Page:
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A Massachusetts college professor has been fired after a sick joke suggesting that Iran should pick out U.S. sites to bomb in retaliation for the killing of Soleimani.
The “joke” posted on Facebook by Professor Asheen Phansey was made to mock Trump’s threat to bomb 52 Iranian cultural sites should they attack any Americans and said,
“In retaliation, Ayatollah Khomenei [sic] should tweet a list of 52 sites of beloved American cultural heritage that he would bomb,” Phansey wrote in the since-deleted post. “Um… Mall of America? Kardashian residence?”
Although the Facebook post has been deleted, this was not before word got around to Phansey's bosses at Babson College, who axed the now-former professor.
What do you think of the college's decision?
The New York Times has more details on why Phansey was fired:
In a case that has stirred debate about free speech on college campuses, an adjunct professor at a Massachusetts college was fired on Thursday after posting on Facebook what he described as a joke suggesting that Iran pick sites in the United States to bomb.
The professor, Asheen Phansey, wrote on his personal Facebook page on Jan. 5 that Iran’s supreme leader should “tweet a list of 52 sites of beloved American cultural heritage that he would bomb,” suggesting the Mall of America in Minnesota and a Kardashian residence as targets, Judy Rakowsky, a spokeswoman for Mr. Phansey, said on Saturday.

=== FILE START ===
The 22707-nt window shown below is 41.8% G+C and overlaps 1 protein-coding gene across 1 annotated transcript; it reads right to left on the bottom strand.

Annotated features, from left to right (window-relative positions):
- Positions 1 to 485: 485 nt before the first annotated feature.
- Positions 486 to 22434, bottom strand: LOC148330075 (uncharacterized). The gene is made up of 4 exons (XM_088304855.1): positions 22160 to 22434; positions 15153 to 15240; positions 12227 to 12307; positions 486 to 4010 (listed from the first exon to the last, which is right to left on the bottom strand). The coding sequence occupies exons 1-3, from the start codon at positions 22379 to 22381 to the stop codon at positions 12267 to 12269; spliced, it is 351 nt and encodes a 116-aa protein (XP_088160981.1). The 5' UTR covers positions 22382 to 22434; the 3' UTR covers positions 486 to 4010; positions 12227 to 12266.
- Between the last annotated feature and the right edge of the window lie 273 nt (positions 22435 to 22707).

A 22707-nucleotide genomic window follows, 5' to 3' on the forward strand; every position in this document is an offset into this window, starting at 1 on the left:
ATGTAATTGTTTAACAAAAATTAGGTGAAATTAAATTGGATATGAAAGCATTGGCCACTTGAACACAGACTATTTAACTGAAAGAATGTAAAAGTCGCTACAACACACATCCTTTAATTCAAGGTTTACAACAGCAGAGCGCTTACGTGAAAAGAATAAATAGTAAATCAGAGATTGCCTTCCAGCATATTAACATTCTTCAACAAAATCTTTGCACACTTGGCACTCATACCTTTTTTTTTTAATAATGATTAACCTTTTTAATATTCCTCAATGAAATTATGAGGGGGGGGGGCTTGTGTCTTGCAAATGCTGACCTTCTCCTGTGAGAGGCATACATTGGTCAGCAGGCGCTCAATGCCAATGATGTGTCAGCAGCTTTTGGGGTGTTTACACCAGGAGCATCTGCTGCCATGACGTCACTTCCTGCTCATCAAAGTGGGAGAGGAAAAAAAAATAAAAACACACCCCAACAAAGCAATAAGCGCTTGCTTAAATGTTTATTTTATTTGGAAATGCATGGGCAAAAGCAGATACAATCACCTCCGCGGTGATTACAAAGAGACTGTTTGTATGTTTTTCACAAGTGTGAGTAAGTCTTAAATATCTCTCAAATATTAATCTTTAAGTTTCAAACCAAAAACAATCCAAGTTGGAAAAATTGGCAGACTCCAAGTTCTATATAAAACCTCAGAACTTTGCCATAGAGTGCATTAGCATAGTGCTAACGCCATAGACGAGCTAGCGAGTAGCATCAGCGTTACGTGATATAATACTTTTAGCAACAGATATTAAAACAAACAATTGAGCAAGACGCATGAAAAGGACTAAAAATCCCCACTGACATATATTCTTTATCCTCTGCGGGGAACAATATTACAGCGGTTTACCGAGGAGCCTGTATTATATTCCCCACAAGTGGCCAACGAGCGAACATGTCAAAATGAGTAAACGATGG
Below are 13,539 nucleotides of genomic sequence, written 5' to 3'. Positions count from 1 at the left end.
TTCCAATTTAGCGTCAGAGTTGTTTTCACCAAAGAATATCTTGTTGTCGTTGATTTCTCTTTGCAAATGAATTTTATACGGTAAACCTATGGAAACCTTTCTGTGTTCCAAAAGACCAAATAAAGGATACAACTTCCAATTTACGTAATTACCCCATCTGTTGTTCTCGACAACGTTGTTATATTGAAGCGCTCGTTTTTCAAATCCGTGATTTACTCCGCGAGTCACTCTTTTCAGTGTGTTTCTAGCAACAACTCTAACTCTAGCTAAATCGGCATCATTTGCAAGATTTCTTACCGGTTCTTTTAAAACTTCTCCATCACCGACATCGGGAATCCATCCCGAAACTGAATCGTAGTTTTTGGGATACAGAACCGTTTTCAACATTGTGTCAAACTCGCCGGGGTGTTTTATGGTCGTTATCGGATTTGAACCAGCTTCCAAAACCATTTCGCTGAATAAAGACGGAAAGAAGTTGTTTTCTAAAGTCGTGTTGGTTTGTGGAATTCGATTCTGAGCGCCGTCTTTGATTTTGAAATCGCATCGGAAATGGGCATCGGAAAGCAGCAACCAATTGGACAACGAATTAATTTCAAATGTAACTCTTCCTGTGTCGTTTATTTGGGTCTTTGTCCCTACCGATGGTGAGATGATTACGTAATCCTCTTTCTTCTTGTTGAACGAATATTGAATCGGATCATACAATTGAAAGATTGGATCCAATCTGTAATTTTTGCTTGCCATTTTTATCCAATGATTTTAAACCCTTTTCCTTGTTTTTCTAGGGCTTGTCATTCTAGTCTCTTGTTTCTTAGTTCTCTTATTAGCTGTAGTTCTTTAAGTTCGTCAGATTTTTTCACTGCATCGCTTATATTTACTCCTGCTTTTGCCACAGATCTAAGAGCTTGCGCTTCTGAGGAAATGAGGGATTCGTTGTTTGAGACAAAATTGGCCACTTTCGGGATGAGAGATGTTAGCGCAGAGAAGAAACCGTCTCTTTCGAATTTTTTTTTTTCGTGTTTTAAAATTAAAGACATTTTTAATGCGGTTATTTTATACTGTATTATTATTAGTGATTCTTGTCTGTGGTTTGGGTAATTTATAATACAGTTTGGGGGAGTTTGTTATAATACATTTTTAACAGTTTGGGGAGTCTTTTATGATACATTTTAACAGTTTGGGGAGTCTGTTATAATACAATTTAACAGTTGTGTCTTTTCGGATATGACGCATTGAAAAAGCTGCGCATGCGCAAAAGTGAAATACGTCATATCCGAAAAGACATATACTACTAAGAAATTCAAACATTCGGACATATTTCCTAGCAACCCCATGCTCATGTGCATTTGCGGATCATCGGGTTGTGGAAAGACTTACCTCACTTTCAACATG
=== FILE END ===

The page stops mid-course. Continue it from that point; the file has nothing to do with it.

The post was a response to President Trump’s comments that he would target Iranian cultural sites if Iran retaliated against the United States for killing one of its top generals. The Pentagon later ruled out striking Iranian cultural sites because of “the laws of armed conflict.”
Mr. Phansey deleted his post, but not before it was captured in a screengrab and circulated on social media with the school’s phone number.
“Why does @Babson ‘College’ have an America-hating terrorist supporter on their payroll. Ask them!” said one widely shared tweet.
Mr. Phansey received a master’s degree in business administration in 2008 from Babson College, a private business school in Wellesley, Mass., near Boston, that has a student population of about 3,000. He became an adjunct professor at the school that year, according to his LinkedIn profile.
Babson soon learned of Mr. Phansey’s remarks and suspended him.
Babson said in statement on Wednesday that it condemned “any type of threatening words” and “actions condoning violence.”
“This particular post from a staff member on his personal Facebook page clearly does not represent the values and culture of Babson College,” it said.
After his suspension, Mr. Phansey said in a statement that he regretted his “bad attempt at humor.”
“As an American, born and raised, I was trying to juxtapose our ‘cultural sites’ with ancient Iranian churches and mosques,” he said, adding that he was opposed to violence. “I am sorry that my sloppy humor was read as a threat.”
Daily Mail also said:
A adjunct professor at a Massachusetts university was fired after suggesting Iran choose 52 American cultural sites - including the Mall of America and the Kardashians' home - to bomb in retaliation for the U.S. drone killing of Iranian General Qasem Soleimani.